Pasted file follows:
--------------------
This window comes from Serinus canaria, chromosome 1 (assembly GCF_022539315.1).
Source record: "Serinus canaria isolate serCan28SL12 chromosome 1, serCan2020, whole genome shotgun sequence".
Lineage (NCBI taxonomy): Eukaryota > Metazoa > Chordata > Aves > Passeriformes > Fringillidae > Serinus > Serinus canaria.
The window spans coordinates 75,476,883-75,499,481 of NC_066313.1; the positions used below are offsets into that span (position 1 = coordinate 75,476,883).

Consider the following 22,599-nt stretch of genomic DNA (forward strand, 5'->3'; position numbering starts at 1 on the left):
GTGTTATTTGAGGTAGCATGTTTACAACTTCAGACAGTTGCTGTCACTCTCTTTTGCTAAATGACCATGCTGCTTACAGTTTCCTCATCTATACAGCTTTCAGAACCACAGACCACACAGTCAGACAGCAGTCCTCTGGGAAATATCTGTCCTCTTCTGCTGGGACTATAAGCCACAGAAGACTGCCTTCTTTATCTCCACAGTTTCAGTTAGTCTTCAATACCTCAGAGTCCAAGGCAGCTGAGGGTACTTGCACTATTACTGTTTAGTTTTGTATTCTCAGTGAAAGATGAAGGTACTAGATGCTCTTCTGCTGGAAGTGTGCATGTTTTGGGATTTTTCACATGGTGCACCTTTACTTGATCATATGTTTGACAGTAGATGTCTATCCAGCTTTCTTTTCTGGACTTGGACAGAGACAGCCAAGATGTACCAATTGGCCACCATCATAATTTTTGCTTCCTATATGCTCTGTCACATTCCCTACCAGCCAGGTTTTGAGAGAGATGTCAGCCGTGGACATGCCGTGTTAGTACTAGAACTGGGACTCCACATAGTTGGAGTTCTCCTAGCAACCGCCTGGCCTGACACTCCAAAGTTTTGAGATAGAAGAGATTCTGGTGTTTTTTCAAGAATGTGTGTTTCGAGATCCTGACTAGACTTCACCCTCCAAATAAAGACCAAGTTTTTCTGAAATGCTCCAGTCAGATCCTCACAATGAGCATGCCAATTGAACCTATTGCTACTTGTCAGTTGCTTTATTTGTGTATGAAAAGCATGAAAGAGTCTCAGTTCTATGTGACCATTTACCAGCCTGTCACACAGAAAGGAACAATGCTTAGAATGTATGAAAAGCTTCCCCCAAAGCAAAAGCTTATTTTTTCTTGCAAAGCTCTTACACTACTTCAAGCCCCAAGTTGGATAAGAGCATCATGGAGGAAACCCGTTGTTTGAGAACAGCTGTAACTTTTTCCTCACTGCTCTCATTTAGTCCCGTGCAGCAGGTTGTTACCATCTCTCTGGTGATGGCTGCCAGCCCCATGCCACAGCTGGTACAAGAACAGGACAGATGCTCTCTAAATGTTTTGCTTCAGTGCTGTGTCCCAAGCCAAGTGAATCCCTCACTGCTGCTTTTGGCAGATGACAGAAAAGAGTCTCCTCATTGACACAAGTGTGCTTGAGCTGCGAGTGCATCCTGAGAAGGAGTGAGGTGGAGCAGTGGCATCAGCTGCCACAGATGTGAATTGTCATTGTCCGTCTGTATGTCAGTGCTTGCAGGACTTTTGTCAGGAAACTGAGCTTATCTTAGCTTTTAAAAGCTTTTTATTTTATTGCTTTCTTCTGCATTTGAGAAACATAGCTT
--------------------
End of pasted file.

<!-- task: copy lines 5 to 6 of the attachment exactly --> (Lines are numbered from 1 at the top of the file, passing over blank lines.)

Consider the following 22,599-nt stretch of genomic DNA (forward strand, 5'->3'; position numbering starts at 1 on the left):
GTGTTATTTGAGGTAGCATGTTTACAACTTCAGACAGTTGCTGTCACTCTCTTTTGCTAAATGACCATGCTGCTTACAGTTTCCTCATCTATACAGCTTTCAGAACCACAGACCACACAGTCAGACAGCAGTCCTCTGGGAAATATCTGTCCTCTTCTGCTGGGACTATAAGCCACAGAAGACTGCCTTCTTTATCTCCACAGTTTCAGTTAGTCTTCAATACCTCAGAGTCCAAGGCAGCTGAGGGTACTTGCACTATTACTGTTTAGTTTTGTATTCTCAGTGAAAGATGAAGGTACTAGATGCTCTTCTGCTGGAAGTGTGCATGTTTTGGGATTTTTCACATGGTGCACCTTTACTTGATCATATGTTTGACAGTAGATGTCTATCCAGCTTTCTTTTCTGGACTTGGACAGAGACAGCCAAGATGTACCAATTGGCCACCATCATAATTTTTGCTTCCTATATGCTCTGTCACATTCCCTACCAGCCAGGTTTTGAGAGAGATGTCAGCCGTGGACATGCCGTGTTAGTACTAGAACTGGGACTCCACATAGTTGGAGTTCTCCTAGCAACCGCCTGGCCTGACACTCCAAAGTTTTGAGATAGAAGAGATTCTGGTGTTTTTTCAAGAATGTGTGTTTCGAGATCCTGACTAGACTTCACCCTCCAAATAAAGACCAAGTTTTTCTGAAATGCTCCAGTCAGATCCTCACAATGAGCATGCCAATTGAACCTATTGCTACTTGTCAGTTGCTTTATTTGTGTATGAAAAGCATGAAAGAGTCTCAGTTCTATGTGACCATTTACCAGCCTGTCACACAGAAAGGAACAATGCTTAGAATGTATGAAAAGCTTCCCCCAAAGCAAAAGCTTATTTTTTCTTGCAAAGCTCTTACACTACTTCAAGCCCCAAGTTGGATAAGAGCATCATGGAGGAAACCCGTTGTTTGAGAACAGCTGTAACTTTTTCCTCACTGCTCTCATTTAGTCCCGTGCAGCAGGTTGTTACCATCTCTCTGGTGATGGCTGCCAGCCCCATGCCACAGCTGGTACAAGAACAGGACAGATGCTCTCTAAATGTTTTGCTTCAGTGCTGTGTCCCAAGCCAAGTGAATCCCTCACTGCTGCTTTTGGCAGATGACAGAAAAGAGTCTCCTCATTGACACAAGTGTGCTTGAGCTGCGAGTGCATCCTGAGAAGGAGTGAGGTGGAGCAGTGGCATCAGCTGCCACAGATGTGAATTGTCATTGTCCGTCTGTATGTCAGTGCTTGCAGGACTTTTGTCAGGAAACTGAGCTTATCTTAGCTTTTAAAAGCTTTTTATTTTATTGCTTTCTTCTGCATTTGAGAAACATAGCTT